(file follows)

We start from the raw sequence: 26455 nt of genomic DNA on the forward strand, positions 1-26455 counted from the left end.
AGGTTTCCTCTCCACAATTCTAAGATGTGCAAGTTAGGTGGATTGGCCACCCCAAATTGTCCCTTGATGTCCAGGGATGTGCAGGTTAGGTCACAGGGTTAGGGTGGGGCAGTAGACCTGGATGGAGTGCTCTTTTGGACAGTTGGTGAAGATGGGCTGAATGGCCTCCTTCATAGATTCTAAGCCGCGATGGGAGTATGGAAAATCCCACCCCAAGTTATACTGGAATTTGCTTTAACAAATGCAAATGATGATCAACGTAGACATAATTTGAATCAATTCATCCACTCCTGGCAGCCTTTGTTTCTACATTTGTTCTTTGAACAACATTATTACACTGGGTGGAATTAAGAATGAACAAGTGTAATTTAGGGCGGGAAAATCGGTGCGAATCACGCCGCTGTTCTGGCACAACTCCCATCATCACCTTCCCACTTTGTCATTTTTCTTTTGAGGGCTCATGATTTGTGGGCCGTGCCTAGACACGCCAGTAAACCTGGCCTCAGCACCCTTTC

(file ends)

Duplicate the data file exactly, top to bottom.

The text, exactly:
We start from the raw sequence: 26455 nt of genomic DNA on the forward strand, positions 1-26455 counted from the left end.
AGGTTTCCTCTCCACAATTCTAAGATGTGCAAGTTAGGTGGATTGGCCACCCCAAATTGTCCCTTGATGTCCAGGGATGTGCAGGTTAGGTCACAGGGTTAGGGTGGGGCAGTAGACCTGGATGGAGTGCTCTTTTGGACAGTTGGTGAAGATGGGCTGAATGGCCTCCTTCATAGATTCTAAGCCGCGATGGGAGTATGGAAAATCCCACCCCAAGTTATACTGGAATTTGCTTTAACAAATGCAAATGATGATCAACGTAGACATAATTTGAATCAATTCATCCACTCCTGGCAGCCTTTGTTTCTACATTTGTTCTTTGAACAACATTATTACACTGGGTGGAATTAAGAATGAACAAGTGTAATTTAGGGCGGGAAAATCGGTGCGAATCACGCCGCTGTTCTGGCACAACTCCCATCATCACCTTCCCACTTTGTCATTTTTCTTTTGAGGGCTCATGATTTGTGGGCCGTGCCTAGACACGCCAGTAAACCTGGCCTCAGCACCCTTTC